Quakes called signal of danger to cell networks

Rugged cell sites in Haiti fared better than those in New Zealand, a carrier executive says

Mobile networks were damaged more by the Feb. 25 earthquake in Christchurch, New Zealand, than by the 2010 quake that devastated Haiti, according to the chairman of a company that owns carriers in both countries.

The infrastructure in New Zealand was hit more heavily because it relied on shared towers and commercial power, Trilogy International Partners Chairman John Stanton said during a keynote panel discussion at the CTIA Wireless trade show in Orlando on Thursday. By contrast, the limited electrical grid and the vulnerability of cell towers forced operators there to set up strong backup and security systems at each site, he said.

The way mobile infrastructure is deployed in the U.S. and many other developed countries, with cell sites designed to be unobtrusive and shared among carriers, could make it vulnerable to widespread disasters like the recent earthquake in Japan, Stanton said.

In the Jan. 12, 2010, quake in Haiti, Trilogy-owned carrier ComCEL lost only 26 cell sites out of more than 300, Stanton said. (Trilogy's estimate of cell sites out of service a few weeks after the quake was higher.) A key reason for the network's resilience was that each cell site had its own battery and generator and a long-lasting supply of fuel.

"There's essentially no commercial power in Haiti," Stanton said. Each cell site also has security guards because the fuel is so valuable it invites theft, he added.

In Christchurch, the government required mobile operators to collocate their antennas on shared towers for environmental reasons. Where those towers went down, service from all the carriers was lost, and at other locations, service went out quickly if the electrical grid had failed, Stanton said. As a result, service from all three carriers went out for about five days following the quake, he said.

In the U.S., carriers rely on portable generators distributed around the country and count on being able to deploy those to the scene of a disaster where cell sites have failed, Stanton said.

"The wireless systems are not, in general, serviced by more than a couple of hours of battery backup and not serviced by generators," Stanton said. "The premise in the U.S. is essentially that a disaster will be isolated."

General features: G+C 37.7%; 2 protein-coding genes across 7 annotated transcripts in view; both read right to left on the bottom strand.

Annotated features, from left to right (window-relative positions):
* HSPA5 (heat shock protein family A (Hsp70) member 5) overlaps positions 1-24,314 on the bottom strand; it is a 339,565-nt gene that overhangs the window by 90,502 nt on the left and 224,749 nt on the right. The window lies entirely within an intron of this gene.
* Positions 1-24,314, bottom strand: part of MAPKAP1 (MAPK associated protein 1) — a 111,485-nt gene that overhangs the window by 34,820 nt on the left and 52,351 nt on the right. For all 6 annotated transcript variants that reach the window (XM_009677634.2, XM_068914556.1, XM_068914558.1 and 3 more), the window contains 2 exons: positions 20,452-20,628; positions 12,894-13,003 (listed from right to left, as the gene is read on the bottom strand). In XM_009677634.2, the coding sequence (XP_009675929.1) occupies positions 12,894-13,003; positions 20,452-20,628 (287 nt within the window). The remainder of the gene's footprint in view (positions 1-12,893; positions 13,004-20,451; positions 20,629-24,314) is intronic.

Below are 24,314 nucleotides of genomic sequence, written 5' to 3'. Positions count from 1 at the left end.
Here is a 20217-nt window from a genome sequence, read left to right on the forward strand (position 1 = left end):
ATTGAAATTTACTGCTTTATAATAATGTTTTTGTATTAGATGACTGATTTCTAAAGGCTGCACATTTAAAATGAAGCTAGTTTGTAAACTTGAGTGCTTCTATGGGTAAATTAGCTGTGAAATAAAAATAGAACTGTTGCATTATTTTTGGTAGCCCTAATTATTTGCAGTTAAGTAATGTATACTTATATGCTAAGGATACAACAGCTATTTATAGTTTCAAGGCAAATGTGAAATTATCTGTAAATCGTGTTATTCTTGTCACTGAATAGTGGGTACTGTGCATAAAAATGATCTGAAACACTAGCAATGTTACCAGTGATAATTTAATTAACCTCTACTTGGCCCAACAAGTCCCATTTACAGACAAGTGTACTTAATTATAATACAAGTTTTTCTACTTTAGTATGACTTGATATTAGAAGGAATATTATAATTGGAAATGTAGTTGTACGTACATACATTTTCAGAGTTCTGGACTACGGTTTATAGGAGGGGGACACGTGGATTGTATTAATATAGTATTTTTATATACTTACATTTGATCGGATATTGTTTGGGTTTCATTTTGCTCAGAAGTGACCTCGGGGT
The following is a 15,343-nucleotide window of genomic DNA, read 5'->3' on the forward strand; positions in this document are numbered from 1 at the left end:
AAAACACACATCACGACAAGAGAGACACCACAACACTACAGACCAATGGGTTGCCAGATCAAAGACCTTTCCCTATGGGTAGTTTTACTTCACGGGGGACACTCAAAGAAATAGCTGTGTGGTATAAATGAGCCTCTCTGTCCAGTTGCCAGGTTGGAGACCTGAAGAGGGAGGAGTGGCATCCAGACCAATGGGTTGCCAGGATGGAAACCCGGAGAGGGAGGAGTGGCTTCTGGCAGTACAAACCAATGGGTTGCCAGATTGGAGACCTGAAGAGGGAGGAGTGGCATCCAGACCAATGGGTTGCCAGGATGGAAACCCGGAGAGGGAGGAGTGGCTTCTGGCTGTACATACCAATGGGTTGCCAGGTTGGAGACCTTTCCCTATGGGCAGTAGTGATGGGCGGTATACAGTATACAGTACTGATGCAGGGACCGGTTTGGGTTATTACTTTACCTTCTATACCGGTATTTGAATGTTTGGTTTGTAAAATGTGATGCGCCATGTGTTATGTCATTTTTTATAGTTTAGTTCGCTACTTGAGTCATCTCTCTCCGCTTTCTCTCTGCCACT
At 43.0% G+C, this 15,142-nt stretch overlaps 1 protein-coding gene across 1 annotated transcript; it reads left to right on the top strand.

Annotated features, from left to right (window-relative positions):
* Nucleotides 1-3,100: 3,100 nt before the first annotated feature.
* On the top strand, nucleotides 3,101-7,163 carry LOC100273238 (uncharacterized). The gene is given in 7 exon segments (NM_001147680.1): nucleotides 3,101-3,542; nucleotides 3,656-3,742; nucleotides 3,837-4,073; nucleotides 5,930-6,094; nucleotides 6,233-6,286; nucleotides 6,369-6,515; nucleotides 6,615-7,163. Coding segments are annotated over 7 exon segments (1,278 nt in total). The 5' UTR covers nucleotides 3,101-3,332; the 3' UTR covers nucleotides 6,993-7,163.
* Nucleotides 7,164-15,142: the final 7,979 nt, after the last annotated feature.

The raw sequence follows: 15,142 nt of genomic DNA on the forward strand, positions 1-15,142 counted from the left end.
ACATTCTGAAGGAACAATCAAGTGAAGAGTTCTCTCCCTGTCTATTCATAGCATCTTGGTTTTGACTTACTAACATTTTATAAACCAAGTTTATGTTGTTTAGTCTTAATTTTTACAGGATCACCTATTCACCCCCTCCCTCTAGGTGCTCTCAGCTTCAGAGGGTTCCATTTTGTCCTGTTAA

In addition to heading Trilogy partners, Stanton is chairman and acting CEO of U.S. WiMax operator Clearwire. He did not discuss that company during Thursday's keynote discussion, which also included Twitter co-founder Biz Stone and Human Rights Watch Executive Director Kenneth Roth.

Stephen Lawson covers mobile, storage and networking technologies for The IDG News Service. Follow Stephen on Twitter at @sdlawsonmedia. Stephen's e-mail address is stephen_lawson@idg.com

Join the PC World newsletter!

Error: Please check your email address.

Tags telecommunicationJohn StantonctiamobileTrilogy International Partners

Our Back to Business guide highlights the best products for you to boost your productivity at home, on the road, at the office, or in the classroom.

Keep up with the latest tech news, reviews and previews by subscribing to the Good Gear Guide newsletter.

Stephen Lawson

IDG News Service
Show Comments

Most Popular Reviews

Latest News Articles

Resources

PCW Evaluation Team

Azadeh Williams

HP OfficeJet Pro 8730

A smarter way to print for busy small business owners, combining speedy printing with scanning and copying, making it easier to produce high quality documents and images at a touch of a button.

Andrew Grant

HP OfficeJet Pro 8730

I've had a multifunction printer in the office going on 10 years now. It was a neat bit of kit back in the day -- print, copy, scan, fax -- when printing over WiFi felt a bit like magic. It’s seen better days though and an upgrade’s well overdue. This HP OfficeJet Pro 8730 looks like it ticks all the same boxes: print, copy, scan, and fax. (Really? Does anyone fax anything any more? I guess it's good to know the facility’s there, just in case.) Printing over WiFi is more-or- less standard these days.

Ed Dawson

HP OfficeJet Pro 8730

As a freelance writer who is always on the go, I like my technology to be both efficient and effective so I can do my job well. The HP OfficeJet Pro 8730 Inkjet Printer ticks all the boxes in terms of form factor, performance and user interface.

Michael Hargreaves

Windows 10 for Business / Dell XPS 13

I’d happily recommend this touchscreen laptop and Windows 10 as a great way to get serious work done at a desk or on the road.

Aysha Strobbe

Windows 10 / HP Spectre x360

Ultimately, I think the Windows 10 environment is excellent for me as it caters for so many different uses. The inclusion of the Xbox app is also great for when you need some downtime too!

Mark Escubio

Windows 10 / Lenovo Yoga 910

For me, the Xbox Play Anywhere is a great new feature as it allows you to play your current Xbox games with higher resolutions and better graphics without forking out extra cash for another copy. Although available titles are still scarce, but I’m sure it will grow in time.

Featured Content

Latest Jobs

Don’t have an account? Sign up here

Don't have an account? Sign up now

Forgot password?